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For reasons of space I am going to propose just 7 (the perfect number!) Christmas markets, each with a different characteristic which distinguishes it from the others. It is then your difficult choice to decide which to visit, in order to get into the Christmas spirit! ⸙♥♪
1) THE MOST TYPICAL
Ortisei, the birthplace of Carolina Kostner, is a trilingual village with a medieval origin found in the centre of Val Gardena in Trentino-Alto Adige. There you will find a traditional market with masi (typical wooden houses found in the mountains) displaying local craftsmanship objects (the wood carvers are particularly well-known here), famous Lebkuchen spiced biscuits, the biggest Nativity in the world, a postbox to send letters to Santa Claus, and manual laboratories in which you can learn the secrets of many local Christmas products. Ortisei also offers breathtaking views of the snow-covered valleys, surrounded by woods and mountains.
2) THE MOST FUN
For those looking for lively Christmas markets full of interactive activities, San Marino is the place! With an ice rink, photo contests with prizes, an iceberg on which you can project your desires, recreated snowfalls and street shows, San Marino has it all. There are many initiatives also designed for little ones including a treasure hunt in the city of the Epiphany, and a day dedicated to the Druids. This year on December 8th there will also be a guest of honour – Camila Raznovich, host of the TV programme ‘Kilimanjaro’.
3) THE HIGHEST
From 6th to 8th December Val Martello in Alto Adige hosts the highest market in the Alps, located at 2061m in the Genziana refuge within the Stelvio National Park. Small and almost hidden among the peaks, it promises a lot of snow, silence and tranquillity, with a scent of cinnamon and pine in the air, folk songs and a living nativity scene in the nearby Malga Lyfi, reachable on foot or by sled! One of the most mountainous and authentic markets of all time.
4) THE MOST COSMOPOLITAN
Who said that a Christmas market should necessarily be linked to the mountains? In Trieste you will find one by the sea – the biggest in Europe! – with Christmas lights reflecting on the water in the magical setting of Piazza Unità. Thanks to its multicultural past you can choose whether to taste a slice of Sacher cake, a Presniz of Slavic tradition, or a bag of coloured Fava beans. This year, for the first time, Trieste will also hold a French Christmas market between 17th and 26th November, giving you the opportunity to learn more about the transalpine traditions.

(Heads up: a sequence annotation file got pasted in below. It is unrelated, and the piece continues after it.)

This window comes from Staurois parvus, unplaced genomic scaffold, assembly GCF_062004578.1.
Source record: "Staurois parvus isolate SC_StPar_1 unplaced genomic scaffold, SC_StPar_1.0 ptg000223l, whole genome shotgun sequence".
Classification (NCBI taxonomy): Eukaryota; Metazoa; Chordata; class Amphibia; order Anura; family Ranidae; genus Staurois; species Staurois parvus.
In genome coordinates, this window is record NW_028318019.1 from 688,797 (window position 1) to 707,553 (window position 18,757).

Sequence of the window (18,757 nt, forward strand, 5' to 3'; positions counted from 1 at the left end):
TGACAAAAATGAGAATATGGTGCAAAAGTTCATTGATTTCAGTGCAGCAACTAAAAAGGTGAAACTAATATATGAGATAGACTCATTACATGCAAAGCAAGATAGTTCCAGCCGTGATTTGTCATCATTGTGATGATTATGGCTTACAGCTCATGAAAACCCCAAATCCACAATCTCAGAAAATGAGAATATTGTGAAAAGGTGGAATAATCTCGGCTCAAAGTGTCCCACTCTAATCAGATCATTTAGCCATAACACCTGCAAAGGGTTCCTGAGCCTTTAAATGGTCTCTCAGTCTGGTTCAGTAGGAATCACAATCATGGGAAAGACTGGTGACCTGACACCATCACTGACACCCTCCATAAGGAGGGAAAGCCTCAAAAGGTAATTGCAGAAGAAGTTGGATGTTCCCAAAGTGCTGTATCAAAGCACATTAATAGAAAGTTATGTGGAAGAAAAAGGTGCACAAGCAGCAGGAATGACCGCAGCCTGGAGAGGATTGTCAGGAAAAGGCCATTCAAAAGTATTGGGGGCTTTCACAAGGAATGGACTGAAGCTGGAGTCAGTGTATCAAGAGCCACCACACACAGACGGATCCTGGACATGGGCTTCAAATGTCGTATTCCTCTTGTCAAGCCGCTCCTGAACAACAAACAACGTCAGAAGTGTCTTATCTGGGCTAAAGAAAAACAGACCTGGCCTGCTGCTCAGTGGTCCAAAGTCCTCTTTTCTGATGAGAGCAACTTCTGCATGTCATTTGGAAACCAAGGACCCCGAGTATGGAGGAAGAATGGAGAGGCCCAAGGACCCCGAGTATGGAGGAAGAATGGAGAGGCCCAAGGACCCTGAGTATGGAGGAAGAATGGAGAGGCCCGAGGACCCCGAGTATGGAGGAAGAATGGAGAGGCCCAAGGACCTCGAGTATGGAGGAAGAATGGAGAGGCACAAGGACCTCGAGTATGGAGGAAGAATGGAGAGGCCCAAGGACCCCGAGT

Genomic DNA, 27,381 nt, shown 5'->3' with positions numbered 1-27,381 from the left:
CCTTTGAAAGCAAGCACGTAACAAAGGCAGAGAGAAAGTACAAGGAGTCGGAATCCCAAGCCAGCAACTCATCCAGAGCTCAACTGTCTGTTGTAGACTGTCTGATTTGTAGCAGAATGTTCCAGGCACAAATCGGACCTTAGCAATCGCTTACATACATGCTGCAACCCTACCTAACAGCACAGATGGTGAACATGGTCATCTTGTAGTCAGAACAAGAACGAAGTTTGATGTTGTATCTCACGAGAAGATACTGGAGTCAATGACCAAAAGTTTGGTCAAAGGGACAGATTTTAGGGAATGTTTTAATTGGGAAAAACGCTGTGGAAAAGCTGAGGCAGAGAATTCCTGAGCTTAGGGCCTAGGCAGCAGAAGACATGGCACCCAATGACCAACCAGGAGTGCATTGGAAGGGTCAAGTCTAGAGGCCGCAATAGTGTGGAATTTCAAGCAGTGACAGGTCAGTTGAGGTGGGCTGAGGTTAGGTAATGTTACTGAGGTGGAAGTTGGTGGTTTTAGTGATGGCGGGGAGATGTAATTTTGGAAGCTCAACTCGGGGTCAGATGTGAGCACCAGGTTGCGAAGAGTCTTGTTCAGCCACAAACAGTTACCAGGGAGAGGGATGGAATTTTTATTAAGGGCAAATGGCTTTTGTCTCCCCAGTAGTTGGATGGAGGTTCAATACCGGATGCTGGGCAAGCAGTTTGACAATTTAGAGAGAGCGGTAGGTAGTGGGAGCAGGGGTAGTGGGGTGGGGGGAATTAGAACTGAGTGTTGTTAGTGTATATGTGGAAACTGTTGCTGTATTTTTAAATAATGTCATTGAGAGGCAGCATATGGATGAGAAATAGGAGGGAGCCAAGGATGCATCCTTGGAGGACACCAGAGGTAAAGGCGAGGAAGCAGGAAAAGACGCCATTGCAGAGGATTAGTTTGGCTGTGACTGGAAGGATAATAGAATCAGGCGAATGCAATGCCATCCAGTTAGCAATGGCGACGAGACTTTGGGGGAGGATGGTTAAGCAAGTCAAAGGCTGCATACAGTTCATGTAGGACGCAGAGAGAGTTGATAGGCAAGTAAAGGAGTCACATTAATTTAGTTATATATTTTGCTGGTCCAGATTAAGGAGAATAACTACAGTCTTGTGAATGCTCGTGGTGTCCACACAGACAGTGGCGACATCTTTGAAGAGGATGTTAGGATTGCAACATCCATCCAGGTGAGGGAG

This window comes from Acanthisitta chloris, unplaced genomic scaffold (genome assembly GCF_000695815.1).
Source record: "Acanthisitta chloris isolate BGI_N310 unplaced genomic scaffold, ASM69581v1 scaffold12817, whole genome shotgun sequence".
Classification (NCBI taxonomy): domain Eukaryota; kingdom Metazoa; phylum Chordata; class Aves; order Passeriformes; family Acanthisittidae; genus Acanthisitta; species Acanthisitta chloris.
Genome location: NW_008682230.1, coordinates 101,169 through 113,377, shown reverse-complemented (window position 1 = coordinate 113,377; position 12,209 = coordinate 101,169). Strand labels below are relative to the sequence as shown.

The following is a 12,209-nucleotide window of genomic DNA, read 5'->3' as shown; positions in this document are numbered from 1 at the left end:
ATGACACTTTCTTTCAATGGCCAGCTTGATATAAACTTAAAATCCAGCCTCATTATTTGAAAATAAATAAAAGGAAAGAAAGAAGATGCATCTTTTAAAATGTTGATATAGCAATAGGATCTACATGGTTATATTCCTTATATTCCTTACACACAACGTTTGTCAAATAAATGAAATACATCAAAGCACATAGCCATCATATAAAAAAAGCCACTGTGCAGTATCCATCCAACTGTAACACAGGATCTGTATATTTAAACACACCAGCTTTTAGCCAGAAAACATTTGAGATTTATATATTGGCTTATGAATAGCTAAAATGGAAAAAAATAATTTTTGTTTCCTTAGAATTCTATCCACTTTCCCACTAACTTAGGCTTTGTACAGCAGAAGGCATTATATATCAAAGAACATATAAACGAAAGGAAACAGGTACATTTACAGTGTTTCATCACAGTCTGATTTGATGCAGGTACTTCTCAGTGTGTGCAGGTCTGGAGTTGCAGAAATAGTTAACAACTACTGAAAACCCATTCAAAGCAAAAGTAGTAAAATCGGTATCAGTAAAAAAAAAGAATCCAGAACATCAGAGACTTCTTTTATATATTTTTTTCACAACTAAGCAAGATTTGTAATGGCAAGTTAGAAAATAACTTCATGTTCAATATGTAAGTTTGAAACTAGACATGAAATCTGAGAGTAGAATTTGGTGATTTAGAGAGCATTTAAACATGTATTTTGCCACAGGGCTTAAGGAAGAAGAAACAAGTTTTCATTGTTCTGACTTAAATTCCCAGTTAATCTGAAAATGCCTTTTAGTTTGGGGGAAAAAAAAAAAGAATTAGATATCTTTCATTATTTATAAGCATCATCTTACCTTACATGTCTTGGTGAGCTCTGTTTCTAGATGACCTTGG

5) THE MOST MUSICAL
Probably one of the most famous Christmas markets too, I’d say. I’m talking about the big market in Salzburg, Mozart’s birthplace and where the song “Astro del ciel” was written. This already hints at the common theme of the markets in various areas of the city: choirs. A cappella, folk singing, angels, and gospel fill the streets and the courts of the castles with notes and emotions. As is common throughout Austria, the markets in Salzburg are an ancient custom and well rooted in both the history and hearts of the population, one of the reasons why these markets have never become “commercial”. In particular is the St. Leonhard market which can be found slightly south of Salzburg. This market stands out for its warm and familiar atmosphere. Situated directly under the church, you can find all kinds of handicraft products and Christmas items, the proceeds of which are donated entirely to charity.
6) THE SPORTIEST
Seefeld in Tyrol, Austria, was the site of the Winter Olympics in 1964 and 1976, and is the capital of the Olympiaregion. It also hosted the Nordic World Ski Championships, the Air & Style Snowboard festival, and the FIS World Cup Nordic Combined. It is, therefore, the ideal destination if you want to combine a visit to the Christmas markets with winter sports. Seefeld is renowned for its 283km long cross-country track but it also offers many tracks for alpine skiing as well as Nordic walking and hiking trails. When you visit the market look out for the frightening Krampus (traditional demonic beings linked to Saint Nicholas), who roam the streets looking for naughty children to punish!
7) THE MOST BEAUTIFUL
This market is set inside the famous Asburgic Park located in the village of Levico Terme, Valsugana. Wooden lodges are placed along the paths and you can even watch the sun set among the snow-covered fir trees. A fairytale atmosphere complete with elf parades, Princess Sissi, and buggies that take you into the forest! If it gets too cold you can try the Parampampoli (but it would be better to say bomba), a typical drink made with coffee, wine, grappa, sugar, and honey, accompanied by a range of local products (varying daily) such as alpine cheeses made with honey.